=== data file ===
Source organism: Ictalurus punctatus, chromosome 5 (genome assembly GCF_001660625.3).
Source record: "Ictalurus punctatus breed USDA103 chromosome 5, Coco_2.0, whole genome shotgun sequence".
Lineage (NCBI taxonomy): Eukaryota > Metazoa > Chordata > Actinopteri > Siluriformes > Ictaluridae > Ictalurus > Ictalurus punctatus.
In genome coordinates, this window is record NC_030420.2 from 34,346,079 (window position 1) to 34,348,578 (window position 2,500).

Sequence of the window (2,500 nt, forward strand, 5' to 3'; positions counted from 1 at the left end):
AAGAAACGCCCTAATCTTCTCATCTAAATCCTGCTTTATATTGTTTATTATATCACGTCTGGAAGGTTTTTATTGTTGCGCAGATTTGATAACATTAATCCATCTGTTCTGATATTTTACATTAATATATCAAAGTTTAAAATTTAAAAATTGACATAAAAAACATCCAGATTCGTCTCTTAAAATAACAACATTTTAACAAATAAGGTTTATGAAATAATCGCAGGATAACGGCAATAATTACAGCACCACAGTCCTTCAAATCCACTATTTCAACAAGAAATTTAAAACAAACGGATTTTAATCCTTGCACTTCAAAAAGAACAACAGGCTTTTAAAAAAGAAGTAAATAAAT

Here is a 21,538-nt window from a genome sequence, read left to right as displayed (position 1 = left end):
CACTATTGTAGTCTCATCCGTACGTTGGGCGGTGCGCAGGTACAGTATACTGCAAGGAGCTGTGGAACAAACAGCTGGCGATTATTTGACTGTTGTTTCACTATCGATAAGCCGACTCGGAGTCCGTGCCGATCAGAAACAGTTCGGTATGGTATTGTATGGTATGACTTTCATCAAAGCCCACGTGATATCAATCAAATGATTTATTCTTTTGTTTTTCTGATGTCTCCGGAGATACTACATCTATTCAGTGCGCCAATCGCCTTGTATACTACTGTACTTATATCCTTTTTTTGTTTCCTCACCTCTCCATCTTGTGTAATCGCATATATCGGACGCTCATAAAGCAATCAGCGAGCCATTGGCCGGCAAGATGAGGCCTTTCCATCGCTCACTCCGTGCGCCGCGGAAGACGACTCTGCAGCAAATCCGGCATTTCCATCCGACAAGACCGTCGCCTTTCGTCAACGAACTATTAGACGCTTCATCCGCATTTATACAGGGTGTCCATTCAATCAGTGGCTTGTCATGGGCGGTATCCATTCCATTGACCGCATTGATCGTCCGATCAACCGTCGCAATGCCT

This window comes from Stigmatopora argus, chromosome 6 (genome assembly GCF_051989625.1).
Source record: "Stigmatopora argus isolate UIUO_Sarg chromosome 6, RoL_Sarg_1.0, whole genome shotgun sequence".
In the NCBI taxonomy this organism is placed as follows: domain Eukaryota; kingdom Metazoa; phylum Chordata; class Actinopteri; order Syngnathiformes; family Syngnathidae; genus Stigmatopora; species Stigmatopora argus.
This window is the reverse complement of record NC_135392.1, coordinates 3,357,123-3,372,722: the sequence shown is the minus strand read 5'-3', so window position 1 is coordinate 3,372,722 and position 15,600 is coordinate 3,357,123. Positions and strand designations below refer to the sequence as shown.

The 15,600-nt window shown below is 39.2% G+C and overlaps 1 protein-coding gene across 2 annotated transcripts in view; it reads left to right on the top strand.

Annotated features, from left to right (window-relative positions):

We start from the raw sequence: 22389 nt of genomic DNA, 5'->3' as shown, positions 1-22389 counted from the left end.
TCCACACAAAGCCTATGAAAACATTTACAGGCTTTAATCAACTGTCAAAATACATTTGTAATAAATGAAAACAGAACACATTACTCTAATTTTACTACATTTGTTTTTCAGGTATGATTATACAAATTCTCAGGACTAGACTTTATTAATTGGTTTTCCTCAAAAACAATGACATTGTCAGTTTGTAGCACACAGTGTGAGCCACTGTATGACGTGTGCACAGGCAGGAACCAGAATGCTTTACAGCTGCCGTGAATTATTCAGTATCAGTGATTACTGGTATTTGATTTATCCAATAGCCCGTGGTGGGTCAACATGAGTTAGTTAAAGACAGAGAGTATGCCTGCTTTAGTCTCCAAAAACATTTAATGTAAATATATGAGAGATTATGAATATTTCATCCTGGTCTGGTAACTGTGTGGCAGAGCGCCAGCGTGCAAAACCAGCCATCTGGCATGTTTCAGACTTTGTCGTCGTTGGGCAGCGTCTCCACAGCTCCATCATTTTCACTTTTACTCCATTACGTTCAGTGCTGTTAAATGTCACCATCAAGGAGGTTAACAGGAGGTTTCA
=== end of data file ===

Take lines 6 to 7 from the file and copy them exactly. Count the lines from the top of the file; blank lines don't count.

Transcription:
AAGAAACGCCCTAATCTTCTCATCTAAATCCTGCTTTATATTGTTTATTATATCACGTCTGGAAGGTTTTTATTGTTGCGCAGATTTGATAACATTAATCCATCTGTTCTGATATTTTACATTAATATATCAAAGTTTAAAATTTAAAAATTGACATAAAAAACATCCAGATTCGTCTCTTAAAATAACAACATTTTAACAAATAAGGTTTATGAAATAATCGCAGGATAACGGCAATAATTACAGCACCACAGTCCTTCAAATCCACTATTTCAACAAGAAATTTAAAACAAACGGATTTTAATCCTTGCACTTCAAAAAGAACAACAGGCTTTTAAAAAAGAAGTAAATAAAT

Here is a 21,538-nt window from a genome sequence, read left to right as displayed (position 1 = left end):